Marie-Andre, 60 years old, self-employed. When she learns she has stage 4 cancer, her world falls apart. Due to her health condition, she stopped working and lost her income.
At first, Marie-Andre dipped into her savings for basic expenses. Each month, she pays about $1,750 for her rent, groceries and other current expenses. But after all her savings were used up, she had to turn to credit. Alone, she unfortunately cannot count on anyone to take care of her and support her financially.
“I can’t work anymore, and since I don’t have disability insurance, I have no income. As a self-employed worker, I don’t even have access to employment insurance. So I’ve taken steps to receive social assistance and hope to receive it soon,” she explains.
Use of food banks
To make ends meet, Marie-Andre used her credit cards. She finds herself today with an accumulated balance of $14,100. To make matters worse, she owes the tax authorities $26,000 in late taxes.
Struggling with debts totaling $41,300 and unable to pay off, she was forced to turn to food banks and charities.
Trying to find a solution to reduce her financial stress level and focus on her health, she decided to contact a licensed bankruptcy trustee firm.
There is no other option but bankruptcy
Patricia Roy, senior adviser in economic recovery at Raymond Chabot, handled Marie-Andre’s file. “Above all, she was looking for peace of mind and wanted to leave with peace of mind. In her situation, the best solution is bankruptcy,” she said.
Marie-Andre has previously declared bankruptcy twice, so the process will be long and complicated. “Her bankruptcy will be extended for 36 months instead of nine months and she will not be automatically discharged as in the case of the first bankruptcy. She will have to go to court for discharge,” stated Patricia Roy.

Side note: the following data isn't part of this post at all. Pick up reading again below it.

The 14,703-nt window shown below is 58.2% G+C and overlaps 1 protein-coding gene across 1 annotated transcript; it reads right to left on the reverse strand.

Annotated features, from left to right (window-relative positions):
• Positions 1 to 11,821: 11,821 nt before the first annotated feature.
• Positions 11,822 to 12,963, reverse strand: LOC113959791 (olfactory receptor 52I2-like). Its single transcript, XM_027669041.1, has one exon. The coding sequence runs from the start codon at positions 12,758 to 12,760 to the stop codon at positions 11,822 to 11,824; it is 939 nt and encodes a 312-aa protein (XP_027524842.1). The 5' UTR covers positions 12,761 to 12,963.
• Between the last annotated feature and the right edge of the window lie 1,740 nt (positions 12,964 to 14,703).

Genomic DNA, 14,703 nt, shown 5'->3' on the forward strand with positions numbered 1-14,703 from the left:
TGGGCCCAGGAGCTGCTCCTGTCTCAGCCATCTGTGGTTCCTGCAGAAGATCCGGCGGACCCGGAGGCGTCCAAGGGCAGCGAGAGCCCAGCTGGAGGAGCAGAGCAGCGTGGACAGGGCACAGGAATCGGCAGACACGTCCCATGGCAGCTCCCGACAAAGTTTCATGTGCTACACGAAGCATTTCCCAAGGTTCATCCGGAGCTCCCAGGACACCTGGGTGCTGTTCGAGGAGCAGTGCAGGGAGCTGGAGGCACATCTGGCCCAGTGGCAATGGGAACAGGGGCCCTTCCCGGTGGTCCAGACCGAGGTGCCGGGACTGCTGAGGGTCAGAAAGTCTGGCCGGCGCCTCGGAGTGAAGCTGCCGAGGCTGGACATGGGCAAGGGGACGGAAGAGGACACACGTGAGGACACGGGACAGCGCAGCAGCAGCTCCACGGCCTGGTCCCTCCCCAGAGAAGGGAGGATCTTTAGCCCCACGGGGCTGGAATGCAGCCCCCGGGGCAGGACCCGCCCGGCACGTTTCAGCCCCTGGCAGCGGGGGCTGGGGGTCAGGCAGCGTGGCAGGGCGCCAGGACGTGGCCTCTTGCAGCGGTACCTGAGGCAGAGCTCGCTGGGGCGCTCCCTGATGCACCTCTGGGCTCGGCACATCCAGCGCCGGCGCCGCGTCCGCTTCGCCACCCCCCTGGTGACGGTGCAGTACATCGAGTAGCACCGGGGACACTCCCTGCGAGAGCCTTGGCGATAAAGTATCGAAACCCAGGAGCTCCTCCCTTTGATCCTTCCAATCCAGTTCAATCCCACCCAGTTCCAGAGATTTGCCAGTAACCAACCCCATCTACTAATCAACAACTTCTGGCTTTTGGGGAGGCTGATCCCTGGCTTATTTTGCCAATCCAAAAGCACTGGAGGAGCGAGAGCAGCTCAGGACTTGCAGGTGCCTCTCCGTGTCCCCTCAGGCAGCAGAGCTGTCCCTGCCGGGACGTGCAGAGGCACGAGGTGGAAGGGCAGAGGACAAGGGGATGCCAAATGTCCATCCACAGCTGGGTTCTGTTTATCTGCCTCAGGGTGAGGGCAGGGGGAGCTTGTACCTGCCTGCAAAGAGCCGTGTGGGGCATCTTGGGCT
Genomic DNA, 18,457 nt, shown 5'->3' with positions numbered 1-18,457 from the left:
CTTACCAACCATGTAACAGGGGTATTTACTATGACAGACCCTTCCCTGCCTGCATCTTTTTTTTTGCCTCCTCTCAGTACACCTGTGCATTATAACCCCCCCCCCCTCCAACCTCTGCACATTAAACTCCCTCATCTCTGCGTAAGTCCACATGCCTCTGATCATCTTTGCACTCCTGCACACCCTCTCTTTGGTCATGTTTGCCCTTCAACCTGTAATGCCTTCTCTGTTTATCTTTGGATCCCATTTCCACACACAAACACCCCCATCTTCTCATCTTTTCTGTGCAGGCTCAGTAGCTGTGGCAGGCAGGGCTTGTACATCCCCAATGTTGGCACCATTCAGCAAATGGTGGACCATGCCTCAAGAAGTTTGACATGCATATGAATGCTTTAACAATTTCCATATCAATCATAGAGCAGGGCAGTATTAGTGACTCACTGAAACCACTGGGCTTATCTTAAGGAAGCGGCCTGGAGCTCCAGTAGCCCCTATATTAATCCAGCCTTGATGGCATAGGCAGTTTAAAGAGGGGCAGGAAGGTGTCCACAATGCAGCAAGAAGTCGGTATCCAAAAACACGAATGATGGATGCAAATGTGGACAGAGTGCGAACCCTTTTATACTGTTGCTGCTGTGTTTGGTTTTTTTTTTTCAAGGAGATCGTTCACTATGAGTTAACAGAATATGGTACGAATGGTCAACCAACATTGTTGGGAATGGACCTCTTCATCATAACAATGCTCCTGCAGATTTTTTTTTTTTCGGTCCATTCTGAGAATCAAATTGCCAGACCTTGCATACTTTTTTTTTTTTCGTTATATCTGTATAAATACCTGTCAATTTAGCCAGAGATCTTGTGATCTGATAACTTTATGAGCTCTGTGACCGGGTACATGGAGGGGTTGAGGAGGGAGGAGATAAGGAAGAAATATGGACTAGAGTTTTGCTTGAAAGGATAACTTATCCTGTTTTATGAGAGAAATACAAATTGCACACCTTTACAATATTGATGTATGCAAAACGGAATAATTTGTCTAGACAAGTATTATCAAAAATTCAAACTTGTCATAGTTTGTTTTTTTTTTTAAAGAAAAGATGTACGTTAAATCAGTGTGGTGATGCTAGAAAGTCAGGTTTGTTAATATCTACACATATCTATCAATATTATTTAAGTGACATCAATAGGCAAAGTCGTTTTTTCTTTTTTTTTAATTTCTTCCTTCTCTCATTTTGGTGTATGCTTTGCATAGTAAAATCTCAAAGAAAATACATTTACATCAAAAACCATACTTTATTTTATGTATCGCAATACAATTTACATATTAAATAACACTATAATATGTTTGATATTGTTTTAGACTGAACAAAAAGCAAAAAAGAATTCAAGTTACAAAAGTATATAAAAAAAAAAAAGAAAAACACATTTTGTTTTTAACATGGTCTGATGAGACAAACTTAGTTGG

However, as soon as the bankruptcy is filed, the accrual of interest stops and any possible actions by the creditors are suspended. All of Marie-Andre’s debts, including her tax debts, were included in the bankruptcy.
“Unfortunately if she dies before the bankruptcy is completed, in which case, her estate will have the option of rejecting or accepting it,” the adviser states. If the estate has more debts than assets, it is possible to write off the deceased’s debts to avoid inheriting them.
Patricia Roy concludes by reminding us that when you’re self-employed, it’s important to have disability insurance. This can be a great financial help if health problems prevent us from working.
Its financial condition
· Dodge Caravan 2007: Value $750
· Store card: $13,800
· Credit Card: $300
· Provincial tax: $22,000
· Federal tax: $4,000
Total debt: $41,300
· Waiting for social assistance
Total Income: None
· $1,748 (Including rent, telephone, electricity, insurance, grocery, gas, license and registration etc.)